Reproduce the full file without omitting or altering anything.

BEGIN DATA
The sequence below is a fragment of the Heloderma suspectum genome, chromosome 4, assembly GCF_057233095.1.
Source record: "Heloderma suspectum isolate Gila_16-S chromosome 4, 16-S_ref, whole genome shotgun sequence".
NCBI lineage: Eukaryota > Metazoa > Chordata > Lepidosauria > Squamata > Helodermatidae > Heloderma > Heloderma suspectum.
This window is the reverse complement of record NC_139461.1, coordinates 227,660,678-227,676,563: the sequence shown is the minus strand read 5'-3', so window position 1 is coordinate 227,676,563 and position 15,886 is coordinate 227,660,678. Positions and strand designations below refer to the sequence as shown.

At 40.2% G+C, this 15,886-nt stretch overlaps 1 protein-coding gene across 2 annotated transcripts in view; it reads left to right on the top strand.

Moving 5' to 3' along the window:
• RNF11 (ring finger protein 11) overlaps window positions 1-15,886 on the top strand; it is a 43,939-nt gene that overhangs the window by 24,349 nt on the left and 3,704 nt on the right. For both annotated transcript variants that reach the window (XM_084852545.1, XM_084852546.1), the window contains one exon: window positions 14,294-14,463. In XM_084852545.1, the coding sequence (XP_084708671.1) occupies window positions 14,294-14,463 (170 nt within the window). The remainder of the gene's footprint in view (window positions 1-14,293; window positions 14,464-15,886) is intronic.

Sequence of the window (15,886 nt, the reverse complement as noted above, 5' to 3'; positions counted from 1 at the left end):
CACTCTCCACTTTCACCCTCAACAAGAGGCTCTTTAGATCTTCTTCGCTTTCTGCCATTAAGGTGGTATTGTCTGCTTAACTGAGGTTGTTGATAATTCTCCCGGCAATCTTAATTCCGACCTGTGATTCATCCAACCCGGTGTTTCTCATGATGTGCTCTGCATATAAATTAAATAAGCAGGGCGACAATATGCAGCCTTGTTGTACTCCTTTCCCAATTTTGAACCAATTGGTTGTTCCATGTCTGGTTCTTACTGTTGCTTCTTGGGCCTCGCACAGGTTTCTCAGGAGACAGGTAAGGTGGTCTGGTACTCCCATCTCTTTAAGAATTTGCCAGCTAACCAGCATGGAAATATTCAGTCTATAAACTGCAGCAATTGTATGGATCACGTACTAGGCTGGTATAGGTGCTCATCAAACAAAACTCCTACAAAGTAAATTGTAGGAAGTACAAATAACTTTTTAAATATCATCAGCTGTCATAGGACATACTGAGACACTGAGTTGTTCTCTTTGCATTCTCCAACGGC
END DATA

The sequence below is a fragment of the Heloderma suspectum genome, chromosome 4, assembly GCF_057233095.1.
Source record: "Heloderma suspectum isolate Gila_16-S chromosome 4, 16-S_ref, whole genome shotgun sequence".
NCBI lineage: Eukaryota > Metazoa > Chordata > Lepidosauria > Squamata > Helodermatidae > Heloderma > Heloderma suspectum.
This window is the reverse complement of record NC_139461.1, coordinates 227,660,678-227,676,563: the sequence shown is the minus strand read 5'-3', so window position 1 is coordinate 227,676,563 and position 15,886 is coordinate 227,660,678. Positions and strand designations below refer to the sequence as shown.

At 40.2% G+C, this 15,886-nt stretch overlaps 1 protein-coding gene across 2 annotated transcripts in view; it reads left to right on the top strand.

Moving 5' to 3' along the window:
• RNF11 (ring finger protein 11) overlaps window positions 1-15,886 on the top strand; it is a 43,939-nt gene that overhangs the window by 24,349 nt on the left and 3,704 nt on the right. For both annotated transcript variants that reach the window (XM_084852545.1, XM_084852546.1), the window contains one exon: window positions 14,294-14,463. In XM_084852545.1, the coding sequence (XP_084708671.1) occupies window positions 14,294-14,463 (170 nt within the window). The remainder of the gene's footprint in view (window positions 1-14,293; window positions 14,464-15,886) is intronic.

Sequence of the window (15,886 nt, the reverse complement as noted above, 5' to 3'; positions counted from 1 at the left end):
CACTCTCCACTTTCACCCTCAACAAGAGGCTCTTTAGATCTTCTTCGCTTTCTGCCATTAAGGTGGTATTGTCTGCTTAACTGAGGTTGTTGATAATTCTCCCGGCAATCTTAATTCCGACCTGTGATTCATCCAACCCGGTGTTTCTCATGATGTGCTCTGCATATAAATTAAATAAGCAGGGCGACAATATGCAGCCTTGTTGTACTCCTTTCCCAATTTTGAACCAATTGGTTGTTCCATGTCTGGTTCTTACTGTTGCTTCTTGGGCCTCGCACAGGTTTCTCAGGAGACAGGTAAGGTGGTCTGGTACTCCCATCTCTTTAAGAATTTGCCAGCTAACCAGCATGGAAATATTCAGTCTATAAACTGCAGCAATTGTATGGATCACGTACTAGGCTGGTATAGGTGCTCATCAAACAAAACTCCTACAAAGTAAATTGTAGGAAGTACAAATAACTTTTTAAATATCATCAGCTGTCATAGGACATACTGAGACACTGAGTTGTTCTCTTTGCATTCTCCAACGGC